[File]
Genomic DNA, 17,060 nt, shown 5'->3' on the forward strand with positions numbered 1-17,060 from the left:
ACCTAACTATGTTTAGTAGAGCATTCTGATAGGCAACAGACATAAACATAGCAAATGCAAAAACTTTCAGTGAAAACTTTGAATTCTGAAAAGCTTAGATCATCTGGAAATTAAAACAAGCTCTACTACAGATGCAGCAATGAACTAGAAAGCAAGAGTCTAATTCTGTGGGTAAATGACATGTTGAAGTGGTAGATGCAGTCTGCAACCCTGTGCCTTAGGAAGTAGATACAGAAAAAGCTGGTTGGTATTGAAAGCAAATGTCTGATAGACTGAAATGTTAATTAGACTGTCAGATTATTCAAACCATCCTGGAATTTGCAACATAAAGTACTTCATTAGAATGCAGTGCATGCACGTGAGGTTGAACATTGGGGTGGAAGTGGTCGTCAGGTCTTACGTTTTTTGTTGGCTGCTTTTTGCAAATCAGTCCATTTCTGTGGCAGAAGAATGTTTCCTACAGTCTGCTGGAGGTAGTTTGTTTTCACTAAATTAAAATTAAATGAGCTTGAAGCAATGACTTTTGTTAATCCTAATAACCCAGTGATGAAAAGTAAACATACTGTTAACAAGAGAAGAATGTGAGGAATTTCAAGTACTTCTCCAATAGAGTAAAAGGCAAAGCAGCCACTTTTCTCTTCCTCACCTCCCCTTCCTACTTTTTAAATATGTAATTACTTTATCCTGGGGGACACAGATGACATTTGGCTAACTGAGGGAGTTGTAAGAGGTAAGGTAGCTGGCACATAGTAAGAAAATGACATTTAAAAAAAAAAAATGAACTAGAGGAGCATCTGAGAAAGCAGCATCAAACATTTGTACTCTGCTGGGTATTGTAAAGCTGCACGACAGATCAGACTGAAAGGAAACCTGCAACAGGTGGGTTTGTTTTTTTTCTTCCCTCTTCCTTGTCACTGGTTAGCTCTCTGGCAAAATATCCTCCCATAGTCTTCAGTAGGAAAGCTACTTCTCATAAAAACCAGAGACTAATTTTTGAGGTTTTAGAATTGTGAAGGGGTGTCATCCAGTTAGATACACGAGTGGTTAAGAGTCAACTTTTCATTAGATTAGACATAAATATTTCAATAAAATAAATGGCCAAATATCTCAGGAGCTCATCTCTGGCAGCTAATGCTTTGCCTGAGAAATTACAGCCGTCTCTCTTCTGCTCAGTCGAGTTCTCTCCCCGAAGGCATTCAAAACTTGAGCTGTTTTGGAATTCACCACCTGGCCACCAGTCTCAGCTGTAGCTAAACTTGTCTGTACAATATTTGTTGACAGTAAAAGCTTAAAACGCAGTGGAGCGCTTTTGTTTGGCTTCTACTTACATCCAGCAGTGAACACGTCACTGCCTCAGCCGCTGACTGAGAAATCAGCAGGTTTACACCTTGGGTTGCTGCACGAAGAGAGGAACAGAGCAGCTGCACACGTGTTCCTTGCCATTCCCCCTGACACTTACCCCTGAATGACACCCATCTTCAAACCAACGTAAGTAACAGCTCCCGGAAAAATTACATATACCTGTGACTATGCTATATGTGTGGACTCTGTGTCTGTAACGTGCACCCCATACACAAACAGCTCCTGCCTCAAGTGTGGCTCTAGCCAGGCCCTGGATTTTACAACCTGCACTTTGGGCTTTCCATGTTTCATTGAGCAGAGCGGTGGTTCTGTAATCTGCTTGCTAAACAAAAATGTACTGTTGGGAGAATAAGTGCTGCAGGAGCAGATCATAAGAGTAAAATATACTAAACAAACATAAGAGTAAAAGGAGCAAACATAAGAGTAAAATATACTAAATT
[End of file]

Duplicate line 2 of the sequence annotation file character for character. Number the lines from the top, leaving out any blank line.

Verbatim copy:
ACCTAACTATGTTTAGTAGAGCATTCTGATAGGCAACAGACATAAACATAGCAAATGCAAAAACTTTCAGTGAAAACTTTGAATTCTGAAAAGCTTAGATCATCTGGAAATTAAAACAAGCTCTACTACAGATGCAGCAATGAACTAGAAAGCAAGAGTCTAATTCTGTGGGTAAATGACATGTTGAAGTGGTAGATGCAGTCTGCAACCCTGTGCCTTAGGAAGTAGATACAGAAAAAGCTGGTTGGTATTGAAAGCAAATGTCTGATAGACTGAAATGTTAATTAGACTGTCAGATTATTCAAACCATCCTGGAATTTGCAACATAAAGTACTTCATTAGAATGCAGTGCATGCACGTGAGGTTGAACATTGGGGTGGAAGTGGTCGTCAGGTCTTACGTTTTTTGTTGGCTGCTTTTTGCAAATCAGTCCATTTCTGTGGCAGAAGAATGTTTCCTACAGTCTGCTGGAGGTAGTTTGTTTTCACTAAATTAAAATTAAATGAGCTTGAAGCAATGACTTTTGTTAATCCTAATAACCCAGTGATGAAAAGTAAACATACTGTTAACAAGAGAAGAATGTGAGGAATTTCAAGTACTTCTCCAATAGAGTAAAAGGCAAAGCAGCCACTTTTCTCTTCCTCACCTCCCCTTCCTACTTTTTAAATATGTAATTACTTTATCCTGGGGGACACAGATGACATTTGGCTAACTGAGGGAGTTGTAAGAGGTAAGGTAGCTGGCACATAGTAAGAAAATGACATTTAAAAAAAAAAAATGAACTAGAGGAGCATCTGAGAAAGCAGCATCAAACATTTGTACTCTGCTGGGTATTGTAAAGCTGCACGACAGATCAGACTGAAAGGAAACCTGCAACAGGTGGGTTTGTTTTTTTTCTTCCCTCTTCCTTGTCACTGGTTAGCTCTCTGGCAAAATATCCTCCCATAGTCTTCAGTAGGAAAGCTACTTCTCATAAAAACCAGAGACTAATTTTTGAGGTTTTAGAATTGTGAAGGGGTGTCATCCAGTTAGATACACGAGTGGTTAAGAGTCAACTTTTCATTAGATTAGACATAAATATTTCAATAAAATAAATGGCCAAATATCTCAGGAGCTCATCTCTGGCAGCTAATGCTTTGCCTGAGAAATTACAGCCGTCTCTCTTCTGCTCAGTCGAGTTCTCTCCCCGAAGGCATTCAAAACTTGAGCTGTTTTGGAATTCACCACCTGGCCACCAGTCTCAGCTGTAGCTAAACTTGTCTGTACAATATTTGTTGACAGTAAAAGCTTAAAACGCAGTGGAGCGCTTTTGTTTGGCTTCTACTTACATCCAGCAGTGAACACGTCACTGCCTCAGCCGCTGACTGAGAAATCAGCAGGTTTACACCTTGGGTTGCTGCACGAAGAGAGGAACAGAGCAGCTGCACACGTGTTCCTTGCCATTCCCCCTGACACTTACCCCTGAATGACACCCATCTTCAAACCAACGTAAGTAACAGCTCCCGGAAAAATTACATATACCTGTGACTATGCTATATGTGTGGACTCTGTGTCTGTAACGTGCACCCCATACACAAACAGCTCCTGCCTCAAGTGTGGCTCTAGCCAGGCCCTGGATTTTACAACCTGCACTTTGGGCTTTCCATGTTTCATTGAGCAGAGCGGTGGTTCTGTAATCTGCTTGCTAAACAAAAATGTACTGTTGGGAGAATAAGTGCTGCAGGAGCAGATCATAAGAGTAAAATATACTAAACAAACATAAGAGTAAAAGGAGCAAACATAAGAGTAAAATATACTAAATT